Lynch demonstrates those risks by kidnapping another character and selling them into slavery. It takes him a lot of tries. First, he has to mentally dominate his victim. A strong will from a higher-level character not only shrugs off the attempt, but it temporarily paralyzes the would-be kidnapper, leaving you vulnerable should any nearby do-gooders take offense and decide to pummel you for your misdeeds. Indeed, Lynch soon ends up in jail, where he either has to do his time, wait for friends to extricate him, or bribe or beat the guard in a game of dice.
Prison stays increase according to your record of villainy. Truly heinous evil-doers with high infamy are attacked on sight by guards, thrown in maximum-security jails, and publicly executed. That locks the character out for a few days.
Color-coded icons instantly clued me in to every player’s alignment. A red skull told me a man on horseback was a murdering, thieving low-life … and fair game for a heroic takedown. Possibly another player had already put a bounty on his head. “We have a policing feature,” says Rawlins. “Players can join a police force, find warrants, hunt those players down, and kill them.” Reporting it back to the local constabulary earns the reward.
It doesn’t even have to go that far. I encouraged Lynch to just go beat someone up so I could have a good look at the combat. He did, and five passers-by immediately jumped in. Lynch got trashed, while his opponents crowed about sending a GM back to jail. Consider Wushu’s self-regulation between good and evil playstyles already in place.
“We’d see five people walk into a city and start a brawl,” adds Lynch. “All of a sudden, people are jumping over the roofs, coming into it. We saw 35 people just brawling in the street.” And that’s nothing compared to when guilds start fighting over properly.
The combat plays out in real time, and while the expanse of optional quests and tasks is enough to make any MMO player salivate, I found all the attention paid to the combat system far more intriguing. It approaches the depth and complexity of a typical fighting game while still looking fairly approachable. “This isn’t your typical MMO where you press your 1-2-3, 1-2-3 button rotation,” says Lynch. “It’s about what’s going on in that situation, based on your combat style. You have to watch the other player.” That’s crucial to counter their attacks, feint to get in under defenses, and hit hard with the most effective weapons and moves.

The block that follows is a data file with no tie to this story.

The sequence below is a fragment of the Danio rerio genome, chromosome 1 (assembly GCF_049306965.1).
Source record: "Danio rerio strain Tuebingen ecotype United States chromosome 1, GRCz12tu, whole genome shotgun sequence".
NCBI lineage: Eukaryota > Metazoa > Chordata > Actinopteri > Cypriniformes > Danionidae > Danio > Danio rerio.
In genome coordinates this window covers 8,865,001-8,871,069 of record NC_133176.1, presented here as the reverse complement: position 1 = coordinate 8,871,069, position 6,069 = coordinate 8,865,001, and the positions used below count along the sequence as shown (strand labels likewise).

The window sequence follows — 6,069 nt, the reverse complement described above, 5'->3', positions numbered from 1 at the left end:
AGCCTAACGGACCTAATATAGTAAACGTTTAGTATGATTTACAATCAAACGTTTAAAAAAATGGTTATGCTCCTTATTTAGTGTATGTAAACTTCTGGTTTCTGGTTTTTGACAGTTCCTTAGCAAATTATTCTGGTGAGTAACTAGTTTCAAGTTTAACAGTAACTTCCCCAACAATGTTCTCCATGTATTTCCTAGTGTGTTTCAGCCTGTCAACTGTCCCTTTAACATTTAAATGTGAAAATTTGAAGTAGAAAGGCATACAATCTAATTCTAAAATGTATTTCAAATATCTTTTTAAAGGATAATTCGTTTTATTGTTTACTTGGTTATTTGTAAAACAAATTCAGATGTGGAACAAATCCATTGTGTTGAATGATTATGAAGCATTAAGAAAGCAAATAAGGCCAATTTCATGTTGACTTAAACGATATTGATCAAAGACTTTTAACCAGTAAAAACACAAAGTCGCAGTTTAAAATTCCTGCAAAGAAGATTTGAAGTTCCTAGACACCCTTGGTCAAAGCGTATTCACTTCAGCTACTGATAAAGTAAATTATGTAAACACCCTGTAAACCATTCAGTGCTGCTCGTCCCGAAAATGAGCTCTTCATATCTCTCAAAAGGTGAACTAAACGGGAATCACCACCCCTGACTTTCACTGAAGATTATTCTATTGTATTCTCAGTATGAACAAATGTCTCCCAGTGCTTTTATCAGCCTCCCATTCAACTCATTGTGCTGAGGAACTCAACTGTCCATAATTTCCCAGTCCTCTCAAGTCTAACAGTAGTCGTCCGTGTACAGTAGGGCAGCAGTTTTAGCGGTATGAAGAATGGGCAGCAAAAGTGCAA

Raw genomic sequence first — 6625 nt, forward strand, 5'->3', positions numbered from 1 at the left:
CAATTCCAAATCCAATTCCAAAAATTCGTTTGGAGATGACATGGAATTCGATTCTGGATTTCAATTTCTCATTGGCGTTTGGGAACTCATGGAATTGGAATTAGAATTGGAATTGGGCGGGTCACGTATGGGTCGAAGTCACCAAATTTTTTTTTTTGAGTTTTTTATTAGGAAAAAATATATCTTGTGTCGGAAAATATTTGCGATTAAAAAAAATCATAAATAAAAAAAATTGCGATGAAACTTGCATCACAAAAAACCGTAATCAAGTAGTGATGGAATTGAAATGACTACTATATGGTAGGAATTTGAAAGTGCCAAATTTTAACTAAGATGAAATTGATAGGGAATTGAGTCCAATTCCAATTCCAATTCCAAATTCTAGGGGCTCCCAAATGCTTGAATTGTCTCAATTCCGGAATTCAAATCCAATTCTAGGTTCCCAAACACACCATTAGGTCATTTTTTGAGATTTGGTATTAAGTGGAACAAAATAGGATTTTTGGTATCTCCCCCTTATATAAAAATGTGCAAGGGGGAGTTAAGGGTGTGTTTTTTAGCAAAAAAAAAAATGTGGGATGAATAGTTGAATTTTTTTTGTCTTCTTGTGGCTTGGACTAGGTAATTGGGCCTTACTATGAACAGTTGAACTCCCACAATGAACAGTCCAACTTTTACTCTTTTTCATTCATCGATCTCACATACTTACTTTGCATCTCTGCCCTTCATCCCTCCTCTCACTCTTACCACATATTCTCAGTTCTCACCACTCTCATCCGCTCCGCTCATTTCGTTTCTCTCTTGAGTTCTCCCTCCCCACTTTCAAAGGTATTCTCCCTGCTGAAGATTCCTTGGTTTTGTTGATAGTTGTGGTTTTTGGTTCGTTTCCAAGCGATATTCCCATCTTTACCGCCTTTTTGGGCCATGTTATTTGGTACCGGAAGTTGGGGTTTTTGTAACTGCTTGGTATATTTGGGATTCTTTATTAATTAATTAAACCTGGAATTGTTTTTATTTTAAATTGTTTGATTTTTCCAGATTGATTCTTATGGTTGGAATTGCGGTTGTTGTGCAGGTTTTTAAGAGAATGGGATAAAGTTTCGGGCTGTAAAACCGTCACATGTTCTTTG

“It’s how skillful are you,” says Lynch. “How well do you know your class? How well do you know their skills? How well can you adapt to whatever you’re fighting?”
Of course, it’s not all combat. I watched Lynch challenge a fellow chef in a cook-off — a Bejeweled-style puzzle game — to get materials and experience he needed. It’s also one way to become the master of your chosen profession. But part of the game’s economy revolves around bartering with those different professions to get what you want. “I have to communicate with other characters to make the best sword,” says Rawlins. That could mean bartering with a chef to sharpen the blade to perfection, a craftsman to make the best grip, even an apothecary to lace the edge with poison.
And that’s the outer edge of what Age of Wushu does. I only saw a fraction of professions, a sliver of what guilds do, and a bare minimum of the economy in action. Mainly Lynch fencing his kidnapee. I only saw one city. I don’t see the campaign or any raids at all, but they’re definitely there.
Compared to just what content I do see, the actual free-to-play component feels minor at best. You might get a cart to sell wares while offline, and maybe a few new (but not more powerful) moves. Otherwise, all the microtransactions are strictly cosmetic, like clothes. Even the playtime limitations enforced during the beta go away when Snail USA flips the switch on April 10 and Age of Wushu goes live in the States. Better still, characters created in the beta will simply roll over, with all stats and loot intact.
Rawlins hopes those player become guides for everyone who joins the live game. After all, every kung-fu master needs students. That’s a classic wuxia scenario if ever there were.
Mobile developer or publisher? VentureBeat is studying mobile marketing automation.
Fill out our 5-minute survey
, and we'll share the data with you.